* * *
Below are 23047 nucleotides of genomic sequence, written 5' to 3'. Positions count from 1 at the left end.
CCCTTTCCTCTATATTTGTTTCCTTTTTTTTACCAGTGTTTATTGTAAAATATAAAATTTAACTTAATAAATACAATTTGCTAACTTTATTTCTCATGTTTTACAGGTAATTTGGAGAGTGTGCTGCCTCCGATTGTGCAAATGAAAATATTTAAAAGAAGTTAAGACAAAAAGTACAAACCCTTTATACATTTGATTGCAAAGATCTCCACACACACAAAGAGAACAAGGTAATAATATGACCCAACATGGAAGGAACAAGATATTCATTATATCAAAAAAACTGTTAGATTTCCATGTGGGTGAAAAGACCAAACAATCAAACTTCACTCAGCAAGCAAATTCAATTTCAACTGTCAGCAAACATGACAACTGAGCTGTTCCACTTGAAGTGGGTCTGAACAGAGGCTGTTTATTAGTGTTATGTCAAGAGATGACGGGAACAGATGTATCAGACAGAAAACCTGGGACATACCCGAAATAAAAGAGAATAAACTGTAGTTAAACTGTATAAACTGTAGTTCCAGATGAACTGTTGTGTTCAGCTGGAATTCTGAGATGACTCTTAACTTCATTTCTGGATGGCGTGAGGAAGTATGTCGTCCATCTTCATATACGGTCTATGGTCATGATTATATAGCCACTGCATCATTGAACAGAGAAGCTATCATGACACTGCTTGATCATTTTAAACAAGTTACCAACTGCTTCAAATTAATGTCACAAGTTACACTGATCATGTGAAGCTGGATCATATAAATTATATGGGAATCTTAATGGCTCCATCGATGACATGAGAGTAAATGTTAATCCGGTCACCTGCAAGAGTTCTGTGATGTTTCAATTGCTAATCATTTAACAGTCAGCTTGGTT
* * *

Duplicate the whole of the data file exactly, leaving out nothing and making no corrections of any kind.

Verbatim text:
Below are 23047 nucleotides of genomic sequence, written 5' to 3'. Positions count from 1 at the left end.
CCCTTTCCTCTATATTTGTTTCCTTTTTTTTACCAGTGTTTATTGTAAAATATAAAATTTAACTTAATAAATACAATTTGCTAACTTTATTTCTCATGTTTTACAGGTAATTTGGAGAGTGTGCTGCCTCCGATTGTGCAAATGAAAATATTTAAAAGAAGTTAAGACAAAAAGTACAAACCCTTTATACATTTGATTGCAAAGATCTCCACACACACAAAGAGAACAAGGTAATAATATGACCCAACATGGAAGGAACAAGATATTCATTATATCAAAAAAACTGTTAGATTTCCATGTGGGTGAAAAGACCAAACAATCAAACTTCACTCAGCAAGCAAATTCAATTTCAACTGTCAGCAAACATGACAACTGAGCTGTTCCACTTGAAGTGGGTCTGAACAGAGGCTGTTTATTAGTGTTATGTCAAGAGATGACGGGAACAGATGTATCAGACAGAAAACCTGGGACATACCCGAAATAAAAGAGAATAAACTGTAGTTAAACTGTATAAACTGTAGTTCCAGATGAACTGTTGTGTTCAGCTGGAATTCTGAGATGACTCTTAACTTCATTTCTGGATGGCGTGAGGAAGTATGTCGTCCATCTTCATATACGGTCTATGGTCATGATTATATAGCCACTGCATCATTGAACAGAGAAGCTATCATGACACTGCTTGATCATTTTAAACAAGTTACCAACTGCTTCAAATTAATGTCACAAGTTACACTGATCATGTGAAGCTGGATCATATAAATTATATGGGAATCTTAATGGCTCCATCGATGACATGAGAGTAAATGTTAATCCGGTCACCTGCAAGAGTTCTGTGATGTTTCAATTGCTAATCATTTAACAGTCAGCTTGGTT